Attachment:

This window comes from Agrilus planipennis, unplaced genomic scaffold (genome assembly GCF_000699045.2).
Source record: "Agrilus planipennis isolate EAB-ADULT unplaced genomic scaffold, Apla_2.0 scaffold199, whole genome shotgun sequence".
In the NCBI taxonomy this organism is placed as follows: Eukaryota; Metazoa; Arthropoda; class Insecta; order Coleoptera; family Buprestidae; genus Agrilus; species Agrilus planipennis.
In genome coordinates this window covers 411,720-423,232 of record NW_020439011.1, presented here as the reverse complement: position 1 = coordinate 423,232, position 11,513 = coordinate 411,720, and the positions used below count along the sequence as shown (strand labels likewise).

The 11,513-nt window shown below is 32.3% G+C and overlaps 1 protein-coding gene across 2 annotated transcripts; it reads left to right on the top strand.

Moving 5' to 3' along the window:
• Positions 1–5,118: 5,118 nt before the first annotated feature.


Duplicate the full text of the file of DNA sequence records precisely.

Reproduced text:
This window comes from Agrilus planipennis, unplaced genomic scaffold (genome assembly GCF_000699045.2).
Source record: "Agrilus planipennis isolate EAB-ADULT unplaced genomic scaffold, Apla_2.0 scaffold199, whole genome shotgun sequence".
In the NCBI taxonomy this organism is placed as follows: Eukaryota; Metazoa; Arthropoda; class Insecta; order Coleoptera; family Buprestidae; genus Agrilus; species Agrilus planipennis.
In genome coordinates this window covers 411,720-423,232 of record NW_020439011.1, presented here as the reverse complement: position 1 = coordinate 423,232, position 11,513 = coordinate 411,720, and the positions used below count along the sequence as shown (strand labels likewise).

The 11,513-nt window shown below is 32.3% G+C and overlaps 1 protein-coding gene across 2 annotated transcripts; it reads left to right on the top strand.

Moving 5' to 3' along the window:
• Positions 1–5,118: 5,118 nt before the first annotated feature.